A two-dimensional binning of these data enables you to find the bin for each observation. Many statistics use binned data. For example, you can do a chi-square test for association, estimate density, and test for spatial randomness. The following SAS/IML statements associates a bin number to each observation. The Bin2D function calls the BIN function twice.

proc iml;
use sashelp.bweight;
read all var {m_wtgain weight} into Z;
close;
 
/* define two-dimensional binning function */
start Bin2D(u, cutX, cutY);
   bX = bin(u[,1], cutX);   /* bins in X direction: 1,2,...,kx */
   bY = bin(u[,2], cutY);   /* bins in Y direction: 1,2,...,ky */
   bin = bX + (ncol(cutX)-1)*(bY-1);     /* bins 1,2,...,kx*ky */
   return(bin);
finish;
 
cutX = do(-35, 75, 10);            /* cut points in X direction */
cutY = do(0, 7000, 1000);          /* cut points in Y direction */
b = Bin2D(Z, cutX, cutY);          /* bin numbers 1-77 */

I wrote the Bin2D function to return an index, but you can convert the index into a subscript if you prefer. (For example, the index 77 corresponds to the subscript (11, 7).) The index is useful for tabulating the number of observations in each bin. The TABULATE call counts the number of observations in each bin, which you can visualize by forming a frequency table:

call tabulate(binNumber, Freq, b);           /* count in each bin */
Count = j(ncol(cutY)-1, ncol(cutX)-1, 0);    /* allocate matrix */
Count[binNumber] = Freq;                     /* fill nonzero counts */
print Count[c=('bX1':'bX11') r=('bY1':'bY7')];

Notice that the Y axis is reversed on the scatter plot. This makes it easy to compare the scatter plot and the tabular frequencies.

If you want to overlay the frequencies on the scatter plot, you can write the cell counts to a SAS data set and use PROC SGPLOT. The result is shown in the following figure. You can download the program used to create the figures in this blog post.

In summary, you can use the BIN function in the SAS/IML language to bin data in many dimensions. The BIN function is simpler than using the DATA step or PROC FORMAT. It handles unevenly spaced intervals and semi-infinite intervals. It's also fast. So next time you you want to group continuous data into intervals—or higher-dimensional cells!— give it a try.

tags: Data Analysis
7月 172013
 

In a previous article I discussed how to bin univariate observations by using the BIN function, which was added to the SAS/IML language in SAS/IML 9.3. You can generalize that example and bin bivariate or multivariate data. Over two years ago I wrote a blog post on 2D binning in the SAS/IML language, but that post was written before the SAS/IML 9.3 release, so it does not take advantage of the BIN function.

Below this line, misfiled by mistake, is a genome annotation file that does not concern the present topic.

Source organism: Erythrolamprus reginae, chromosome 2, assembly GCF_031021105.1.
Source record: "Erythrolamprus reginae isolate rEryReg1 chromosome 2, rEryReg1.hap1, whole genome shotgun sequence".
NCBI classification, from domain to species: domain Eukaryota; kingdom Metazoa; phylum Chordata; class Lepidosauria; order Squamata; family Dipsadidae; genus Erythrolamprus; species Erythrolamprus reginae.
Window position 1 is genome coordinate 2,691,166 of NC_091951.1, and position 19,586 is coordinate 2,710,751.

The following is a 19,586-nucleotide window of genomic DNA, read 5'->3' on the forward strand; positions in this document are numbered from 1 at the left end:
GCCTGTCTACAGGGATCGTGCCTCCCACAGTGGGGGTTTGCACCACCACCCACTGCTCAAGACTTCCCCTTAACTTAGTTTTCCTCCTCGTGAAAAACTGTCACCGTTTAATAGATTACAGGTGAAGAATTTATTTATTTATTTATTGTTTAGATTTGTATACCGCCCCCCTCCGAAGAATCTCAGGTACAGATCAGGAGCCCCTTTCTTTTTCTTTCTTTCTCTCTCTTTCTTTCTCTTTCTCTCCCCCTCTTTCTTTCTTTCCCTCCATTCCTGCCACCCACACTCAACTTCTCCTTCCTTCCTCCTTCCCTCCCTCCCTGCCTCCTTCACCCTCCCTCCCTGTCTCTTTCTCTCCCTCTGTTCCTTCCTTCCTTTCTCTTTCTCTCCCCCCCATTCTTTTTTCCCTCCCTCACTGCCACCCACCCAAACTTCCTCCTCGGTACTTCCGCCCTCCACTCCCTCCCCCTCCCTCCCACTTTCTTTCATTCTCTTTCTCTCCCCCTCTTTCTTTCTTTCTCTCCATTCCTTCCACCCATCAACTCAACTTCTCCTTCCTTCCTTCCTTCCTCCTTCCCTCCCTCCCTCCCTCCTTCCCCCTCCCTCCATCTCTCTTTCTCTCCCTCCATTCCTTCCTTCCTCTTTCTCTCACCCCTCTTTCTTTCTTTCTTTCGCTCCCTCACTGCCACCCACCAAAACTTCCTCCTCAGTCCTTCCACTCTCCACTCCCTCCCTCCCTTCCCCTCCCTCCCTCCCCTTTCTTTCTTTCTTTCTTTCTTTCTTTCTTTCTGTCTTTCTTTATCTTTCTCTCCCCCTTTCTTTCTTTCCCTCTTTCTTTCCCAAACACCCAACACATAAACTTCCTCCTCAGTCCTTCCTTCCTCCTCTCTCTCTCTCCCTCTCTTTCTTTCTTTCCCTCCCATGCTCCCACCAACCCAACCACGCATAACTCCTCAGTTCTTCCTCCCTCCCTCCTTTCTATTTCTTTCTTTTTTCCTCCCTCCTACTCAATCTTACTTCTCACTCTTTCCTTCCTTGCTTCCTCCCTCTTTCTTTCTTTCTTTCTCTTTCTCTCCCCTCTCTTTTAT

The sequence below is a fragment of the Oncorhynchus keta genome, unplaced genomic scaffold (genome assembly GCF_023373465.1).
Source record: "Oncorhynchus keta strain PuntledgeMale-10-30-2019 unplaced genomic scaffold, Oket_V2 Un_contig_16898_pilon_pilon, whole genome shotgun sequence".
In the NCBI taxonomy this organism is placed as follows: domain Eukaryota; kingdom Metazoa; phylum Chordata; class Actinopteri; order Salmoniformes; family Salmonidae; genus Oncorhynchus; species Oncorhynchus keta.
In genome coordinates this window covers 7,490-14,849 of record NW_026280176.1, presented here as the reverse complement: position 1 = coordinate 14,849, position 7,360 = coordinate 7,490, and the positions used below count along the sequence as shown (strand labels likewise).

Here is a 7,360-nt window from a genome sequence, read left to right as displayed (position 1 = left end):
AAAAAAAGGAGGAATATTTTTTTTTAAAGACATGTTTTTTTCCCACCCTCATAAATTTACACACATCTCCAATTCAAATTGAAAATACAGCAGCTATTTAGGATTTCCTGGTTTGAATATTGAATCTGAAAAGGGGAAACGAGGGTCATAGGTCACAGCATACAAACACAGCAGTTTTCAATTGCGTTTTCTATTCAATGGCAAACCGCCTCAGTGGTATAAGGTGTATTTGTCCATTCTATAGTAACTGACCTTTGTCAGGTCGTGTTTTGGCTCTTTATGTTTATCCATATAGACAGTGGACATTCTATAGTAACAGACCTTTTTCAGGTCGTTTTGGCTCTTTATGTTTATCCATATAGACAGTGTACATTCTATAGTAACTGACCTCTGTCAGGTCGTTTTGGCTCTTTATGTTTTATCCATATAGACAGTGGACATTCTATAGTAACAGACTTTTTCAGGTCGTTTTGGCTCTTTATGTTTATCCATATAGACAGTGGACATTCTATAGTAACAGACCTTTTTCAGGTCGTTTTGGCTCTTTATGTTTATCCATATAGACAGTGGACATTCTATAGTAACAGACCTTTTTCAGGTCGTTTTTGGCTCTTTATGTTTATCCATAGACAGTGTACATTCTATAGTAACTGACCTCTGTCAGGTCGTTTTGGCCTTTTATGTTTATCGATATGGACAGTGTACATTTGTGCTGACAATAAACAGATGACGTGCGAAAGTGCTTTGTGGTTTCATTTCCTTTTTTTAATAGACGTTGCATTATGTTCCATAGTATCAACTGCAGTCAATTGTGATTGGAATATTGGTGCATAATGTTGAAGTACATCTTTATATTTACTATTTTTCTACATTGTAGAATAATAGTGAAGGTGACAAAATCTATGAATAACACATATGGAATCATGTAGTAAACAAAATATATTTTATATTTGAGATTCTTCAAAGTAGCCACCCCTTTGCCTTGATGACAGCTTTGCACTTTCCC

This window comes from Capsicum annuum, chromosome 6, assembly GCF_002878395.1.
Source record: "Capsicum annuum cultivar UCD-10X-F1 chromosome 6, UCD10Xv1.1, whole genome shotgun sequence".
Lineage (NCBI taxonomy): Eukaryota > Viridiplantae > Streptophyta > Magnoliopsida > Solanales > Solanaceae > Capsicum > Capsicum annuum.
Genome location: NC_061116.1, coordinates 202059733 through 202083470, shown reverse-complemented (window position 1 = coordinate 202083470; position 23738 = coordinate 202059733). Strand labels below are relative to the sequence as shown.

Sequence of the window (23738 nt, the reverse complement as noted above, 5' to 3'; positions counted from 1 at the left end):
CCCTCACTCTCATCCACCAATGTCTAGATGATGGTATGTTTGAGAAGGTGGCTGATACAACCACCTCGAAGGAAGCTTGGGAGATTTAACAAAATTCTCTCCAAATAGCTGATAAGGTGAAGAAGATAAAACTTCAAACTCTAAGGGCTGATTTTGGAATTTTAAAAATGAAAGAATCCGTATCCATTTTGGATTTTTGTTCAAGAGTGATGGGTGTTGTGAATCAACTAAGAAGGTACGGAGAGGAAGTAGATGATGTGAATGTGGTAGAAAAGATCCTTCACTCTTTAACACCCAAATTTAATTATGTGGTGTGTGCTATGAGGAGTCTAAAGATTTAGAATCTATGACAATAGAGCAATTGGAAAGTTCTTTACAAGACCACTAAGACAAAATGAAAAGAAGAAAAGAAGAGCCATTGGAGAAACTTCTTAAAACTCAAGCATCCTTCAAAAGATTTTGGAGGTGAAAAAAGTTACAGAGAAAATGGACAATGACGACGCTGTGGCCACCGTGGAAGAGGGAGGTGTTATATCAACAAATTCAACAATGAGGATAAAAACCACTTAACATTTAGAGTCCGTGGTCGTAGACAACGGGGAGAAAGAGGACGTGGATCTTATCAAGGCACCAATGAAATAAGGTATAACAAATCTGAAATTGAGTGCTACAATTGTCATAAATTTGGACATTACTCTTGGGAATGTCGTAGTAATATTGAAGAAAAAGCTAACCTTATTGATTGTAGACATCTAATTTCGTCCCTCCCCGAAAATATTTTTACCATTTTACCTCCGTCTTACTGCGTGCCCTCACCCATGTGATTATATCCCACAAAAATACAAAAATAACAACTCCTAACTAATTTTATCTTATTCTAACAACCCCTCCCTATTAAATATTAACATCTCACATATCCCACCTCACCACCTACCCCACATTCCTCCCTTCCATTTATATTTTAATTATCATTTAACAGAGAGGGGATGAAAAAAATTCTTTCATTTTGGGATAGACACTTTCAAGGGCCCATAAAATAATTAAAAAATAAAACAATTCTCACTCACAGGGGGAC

The image to the left shows a scatter plot of data from the Sashelp.BWeight data set. For 50,000 pregnancies, the birth weight of the baby (in grams) is plotted against the weight gain of the mother (in pounds), adjusted so that the median weight gain is centered at zero. There are 11 subintervals in the horizontal direction and seven subintervals in the vertical direction. Consequently, there are 77 cells, which you can enumerate in row-major order beginning with the upper-left cell.

A two-dimensional binning of these data enables you to find the bin for each observation. Many statistics use binned data. For example, you can do a chi-square test for association, estimate density, and test for spatial randomness. The following SAS/IML statements associates a bin number to each observation. The Bin2D function calls the BIN function twice.

proc iml;
use sashelp.bweight;
read all var {m_wtgain weight} into Z;
close;
 
/* define two-dimensional binning function */
start Bin2D(u, cutX, cutY);
   bX = bin(u[,1], cutX);   /* bins in X direction: 1,2,...,kx */
   bY = bin(u[,2], cutY);   /* bins in Y direction: 1,2,...,ky */
   bin = bX + (ncol(cutX)-1)*(bY-1);     /* bins 1,2,...,kx*ky */
   return(bin);
finish;
 
cutX = do(-35, 75, 10);            /* cut points in X direction */
cutY = do(0, 7000, 1000);          /* cut points in Y direction */
b = Bin2D(Z, cutX, cutY);          /* bin numbers 1-77 */

I wrote the Bin2D function to return an index, but you can convert the index into a subscript if you prefer. (For example, the index 77 corresponds to the subscript (11, 7).) The index is useful for tabulating the number of observations in each bin. The TABULATE call counts the number of observations in each bin, which you can visualize by forming a frequency table:

call tabulate(binNumber, Freq, b);           /* count in each bin */
Count = j(ncol(cutY)-1, ncol(cutX)-1, 0);    /* allocate matrix */
Count[binNumber] = Freq;                     /* fill nonzero counts */
print Count[c=('bX1':'bX11') r=('bY1':'bY7')];

Notice that the Y axis is reversed on the scatter plot. This makes it easy to compare the scatter plot and the tabular frequencies.

If you want to overlay the frequencies on the scatter plot, you can write the cell counts to a SAS data set and use PROC SGPLOT. The result is shown in the following figure. You can download the program used to create the figures in this blog post.